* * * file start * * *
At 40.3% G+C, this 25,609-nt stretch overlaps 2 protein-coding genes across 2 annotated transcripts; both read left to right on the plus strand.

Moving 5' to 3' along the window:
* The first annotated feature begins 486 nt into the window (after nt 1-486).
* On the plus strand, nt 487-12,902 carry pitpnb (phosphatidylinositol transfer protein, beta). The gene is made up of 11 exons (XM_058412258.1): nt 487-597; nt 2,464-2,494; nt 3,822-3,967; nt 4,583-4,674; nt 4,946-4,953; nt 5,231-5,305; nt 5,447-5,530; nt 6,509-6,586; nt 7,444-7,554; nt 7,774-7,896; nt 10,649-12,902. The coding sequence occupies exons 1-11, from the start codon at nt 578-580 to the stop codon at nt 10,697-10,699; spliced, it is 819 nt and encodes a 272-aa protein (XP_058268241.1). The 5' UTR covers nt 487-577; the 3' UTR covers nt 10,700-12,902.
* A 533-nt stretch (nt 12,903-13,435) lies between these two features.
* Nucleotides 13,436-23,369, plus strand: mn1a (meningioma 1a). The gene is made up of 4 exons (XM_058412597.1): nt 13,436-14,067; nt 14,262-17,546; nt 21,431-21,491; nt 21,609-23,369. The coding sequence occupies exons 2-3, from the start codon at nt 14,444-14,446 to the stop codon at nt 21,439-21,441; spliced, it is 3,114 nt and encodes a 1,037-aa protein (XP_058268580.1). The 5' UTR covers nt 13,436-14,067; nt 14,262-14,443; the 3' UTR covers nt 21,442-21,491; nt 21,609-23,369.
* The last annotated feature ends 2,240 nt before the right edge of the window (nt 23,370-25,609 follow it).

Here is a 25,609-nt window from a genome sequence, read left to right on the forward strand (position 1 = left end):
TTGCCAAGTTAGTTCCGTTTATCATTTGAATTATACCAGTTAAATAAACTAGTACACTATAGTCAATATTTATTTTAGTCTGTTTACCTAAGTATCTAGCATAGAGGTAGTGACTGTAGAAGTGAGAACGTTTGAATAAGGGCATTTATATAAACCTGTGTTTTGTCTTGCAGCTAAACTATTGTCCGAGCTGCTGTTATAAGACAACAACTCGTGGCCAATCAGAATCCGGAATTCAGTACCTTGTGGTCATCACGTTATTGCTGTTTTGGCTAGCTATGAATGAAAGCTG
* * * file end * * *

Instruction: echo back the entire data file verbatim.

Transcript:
At 40.3% G+C, this 25,609-nt stretch overlaps 2 protein-coding genes across 2 annotated transcripts; both read left to right on the plus strand.

Moving 5' to 3' along the window:
* The first annotated feature begins 486 nt into the window (after nt 1-486).
* On the plus strand, nt 487-12,902 carry pitpnb (phosphatidylinositol transfer protein, beta). The gene is made up of 11 exons (XM_058412258.1): nt 487-597; nt 2,464-2,494; nt 3,822-3,967; nt 4,583-4,674; nt 4,946-4,953; nt 5,231-5,305; nt 5,447-5,530; nt 6,509-6,586; nt 7,444-7,554; nt 7,774-7,896; nt 10,649-12,902. The coding sequence occupies exons 1-11, from the start codon at nt 578-580 to the stop codon at nt 10,697-10,699; spliced, it is 819 nt and encodes a 272-aa protein (XP_058268241.1). The 5' UTR covers nt 487-577; the 3' UTR covers nt 10,700-12,902.
* A 533-nt stretch (nt 12,903-13,435) lies between these two features.
* Nucleotides 13,436-23,369, plus strand: mn1a (meningioma 1a). The gene is made up of 4 exons (XM_058412597.1): nt 13,436-14,067; nt 14,262-17,546; nt 21,431-21,491; nt 21,609-23,369. The coding sequence occupies exons 2-3, from the start codon at nt 14,444-14,446 to the stop codon at nt 21,439-21,441; spliced, it is 3,114 nt and encodes a 1,037-aa protein (XP_058268580.1). The 5' UTR covers nt 13,436-14,067; nt 14,262-14,443; the 3' UTR covers nt 21,442-21,491; nt 21,609-23,369.
* The last annotated feature ends 2,240 nt before the right edge of the window (nt 23,370-25,609 follow it).

Here is a 25,609-nt window from a genome sequence, read left to right on the forward strand (position 1 = left end):
TTGCCAAGTTAGTTCCGTTTATCATTTGAATTATACCAGTTAAATAAACTAGTACACTATAGTCAATATTTATTTTAGTCTGTTTACCTAAGTATCTAGCATAGAGGTAGTGACTGTAGAAGTGAGAACGTTTGAATAAGGGCATTTATATAAACCTGTGTTTTGTCTTGCAGCTAAACTATTGTCCGAGCTGCTGTTATAAGACAACAACTCGTGGCCAATCAGAATCCGGAATTCAGTACCTTGTGGTCATCACGTTATTGCTGTTTTGGCTAGCTATGAATGAAAGCTG